What are my rights if I have a substance addiction?

The Report: May / June 1999 vol.19 num.7


In BC, the law is clear on workers who have asubstance addiction: the employer must make every reasonable effort to accommodate aworkers disabilities by either allowing her to take time to get treatment for aproblem, or by providing some alternate form of employment at the worksite.

For example, an employee with a sleep disorder who can no longerwork night shift might be put on permanent days, or someone with an injured back may bemoved to a job with lighter duties.

The duty on the employer to accommodate is to the point of "unduehardship." In every case, the employer is obligated to carefully explore all theoptions.

When can an employer terminate an employee for substance addiction? How far must employers go to accommodate addicted employees?

An addiction is sometimes described as a love affair with the addictive substance or activity. Like a love affair, there are many candidates: alcohol, drugs, gambling, food and sex, to name a few. Its possible to be addicted to almost anything.

In the workplace, however, it is often alcoholism or drugs that create difficulties for workers. Sometimes the problem arises when a worker is absent a lot, having trouble coming in on time, or performing badly on the job. It may turn out that the reason for the difficulties is an addiction to alcohol or drugs. Such addictions are now widely recognized as a form of disability.

Discrimination on the basis of disability is banned in all provinces and under federal human rights laws. The result is that in some circumstances, discriminating on the basis of an individuals alcoholism or drug addiction is against the law.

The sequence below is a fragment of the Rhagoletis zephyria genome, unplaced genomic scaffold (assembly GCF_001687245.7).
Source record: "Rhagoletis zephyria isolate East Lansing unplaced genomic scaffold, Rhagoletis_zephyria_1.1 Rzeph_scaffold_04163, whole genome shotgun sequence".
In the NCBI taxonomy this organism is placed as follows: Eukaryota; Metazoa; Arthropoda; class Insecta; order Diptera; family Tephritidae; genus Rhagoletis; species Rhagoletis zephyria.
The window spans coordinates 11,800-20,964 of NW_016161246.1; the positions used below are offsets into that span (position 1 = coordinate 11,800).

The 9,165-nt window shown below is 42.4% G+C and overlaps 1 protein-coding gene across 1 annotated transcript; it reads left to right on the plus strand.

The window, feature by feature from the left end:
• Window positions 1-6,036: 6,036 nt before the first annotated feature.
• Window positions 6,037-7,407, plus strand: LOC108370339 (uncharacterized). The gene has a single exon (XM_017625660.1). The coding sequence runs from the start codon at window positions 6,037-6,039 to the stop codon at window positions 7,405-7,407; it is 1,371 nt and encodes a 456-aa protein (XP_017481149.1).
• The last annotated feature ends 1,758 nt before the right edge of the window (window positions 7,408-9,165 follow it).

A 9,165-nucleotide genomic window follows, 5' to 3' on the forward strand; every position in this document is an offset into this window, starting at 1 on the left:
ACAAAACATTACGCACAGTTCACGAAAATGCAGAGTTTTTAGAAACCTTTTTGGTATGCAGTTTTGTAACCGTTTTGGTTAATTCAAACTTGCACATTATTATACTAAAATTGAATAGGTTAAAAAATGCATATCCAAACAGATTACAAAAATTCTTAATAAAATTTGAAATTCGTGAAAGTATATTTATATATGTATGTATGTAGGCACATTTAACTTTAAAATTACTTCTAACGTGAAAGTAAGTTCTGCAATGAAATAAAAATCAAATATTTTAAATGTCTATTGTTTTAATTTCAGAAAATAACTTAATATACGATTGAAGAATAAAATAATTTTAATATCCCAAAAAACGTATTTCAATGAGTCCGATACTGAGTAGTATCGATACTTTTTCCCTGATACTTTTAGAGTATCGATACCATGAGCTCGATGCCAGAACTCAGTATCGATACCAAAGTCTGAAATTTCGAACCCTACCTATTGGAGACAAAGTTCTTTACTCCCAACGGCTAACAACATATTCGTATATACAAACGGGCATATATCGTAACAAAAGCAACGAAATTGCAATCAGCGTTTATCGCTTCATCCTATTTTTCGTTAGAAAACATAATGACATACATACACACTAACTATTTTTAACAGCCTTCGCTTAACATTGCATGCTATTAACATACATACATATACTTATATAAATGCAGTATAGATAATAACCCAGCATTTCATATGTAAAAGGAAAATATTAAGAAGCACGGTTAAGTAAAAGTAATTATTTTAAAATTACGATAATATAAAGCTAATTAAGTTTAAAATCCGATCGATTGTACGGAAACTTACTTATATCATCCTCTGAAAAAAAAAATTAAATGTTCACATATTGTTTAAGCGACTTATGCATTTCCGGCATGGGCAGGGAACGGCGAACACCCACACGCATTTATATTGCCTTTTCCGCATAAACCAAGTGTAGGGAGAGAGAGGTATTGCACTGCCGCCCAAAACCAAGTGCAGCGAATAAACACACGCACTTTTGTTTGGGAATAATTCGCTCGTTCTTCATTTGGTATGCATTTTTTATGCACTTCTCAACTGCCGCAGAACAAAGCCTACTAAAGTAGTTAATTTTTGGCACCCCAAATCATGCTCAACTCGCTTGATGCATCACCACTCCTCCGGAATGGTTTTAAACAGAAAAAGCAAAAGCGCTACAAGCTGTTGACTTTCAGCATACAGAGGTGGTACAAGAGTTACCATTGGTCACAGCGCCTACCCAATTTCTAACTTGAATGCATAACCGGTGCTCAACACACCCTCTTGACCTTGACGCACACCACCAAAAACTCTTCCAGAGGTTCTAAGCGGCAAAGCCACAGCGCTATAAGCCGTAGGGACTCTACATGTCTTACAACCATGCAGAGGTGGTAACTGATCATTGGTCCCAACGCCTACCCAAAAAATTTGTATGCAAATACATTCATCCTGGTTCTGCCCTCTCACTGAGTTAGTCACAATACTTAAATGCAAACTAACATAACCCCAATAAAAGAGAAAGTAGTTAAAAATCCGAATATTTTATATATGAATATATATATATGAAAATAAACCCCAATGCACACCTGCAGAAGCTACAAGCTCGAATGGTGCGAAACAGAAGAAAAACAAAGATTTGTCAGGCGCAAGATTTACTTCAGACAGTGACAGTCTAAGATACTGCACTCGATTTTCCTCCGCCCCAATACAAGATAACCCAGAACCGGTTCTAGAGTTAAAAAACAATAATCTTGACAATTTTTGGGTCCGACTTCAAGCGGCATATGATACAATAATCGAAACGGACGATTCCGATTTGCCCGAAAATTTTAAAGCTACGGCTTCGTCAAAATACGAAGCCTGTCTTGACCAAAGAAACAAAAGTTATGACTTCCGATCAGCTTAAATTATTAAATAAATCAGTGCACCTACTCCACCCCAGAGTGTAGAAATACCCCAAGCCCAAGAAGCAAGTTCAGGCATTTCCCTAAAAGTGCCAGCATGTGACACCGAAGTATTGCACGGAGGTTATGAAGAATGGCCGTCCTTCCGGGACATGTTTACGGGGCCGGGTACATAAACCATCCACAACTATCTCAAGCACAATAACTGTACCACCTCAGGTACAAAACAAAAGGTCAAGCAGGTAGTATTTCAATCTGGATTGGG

Lets take a worker who has a drinking problem and is frequently late or absent. Generally, arbitrators have said this should not be grounds for reprimand or suspension because it results from a disability. Like with any other disability, an employer is required to accommodate the worker.

How far does this accommodation go? Arbitrators have made it clear that the employer can fire the worker if he or she is incapable of reasonably regular attendance or performing the tasks of the job. Human rights decisions sometime draw the line at undue hardship to the employer or the workers inability to perform the essential duties of the position.

For workers with alcohol or drug addictions, the accommodation requirement is likely to mean the employer must give the worker a reasonable opportunity to complete a rehabilitation program. This does not necessarily include providing such a program or paying for it. It may simply require the employer to grant an unpaid leave for this purpose.

Kicking an addiction is tough, however. If the worker falls off the wagon after such a program and the result is excessive absenteeism, the employer may then be allowed to terminate the worker.

There is no recognition in the law that the workplace might play a role in the problem. For workers already susceptible to addiction, the mind-numbing tedium of de-skilled work, the stress of increased workloads caused by downsizing, or the frustration of being powerless may all contribute to push them over the edge. In the eyes of the law, though, it is just a personal problem.

Judith McCormack is the former chair of the Ontario Labour Relations Board, and a lawyer with Sack Goldblatt Mitchell in Toronto.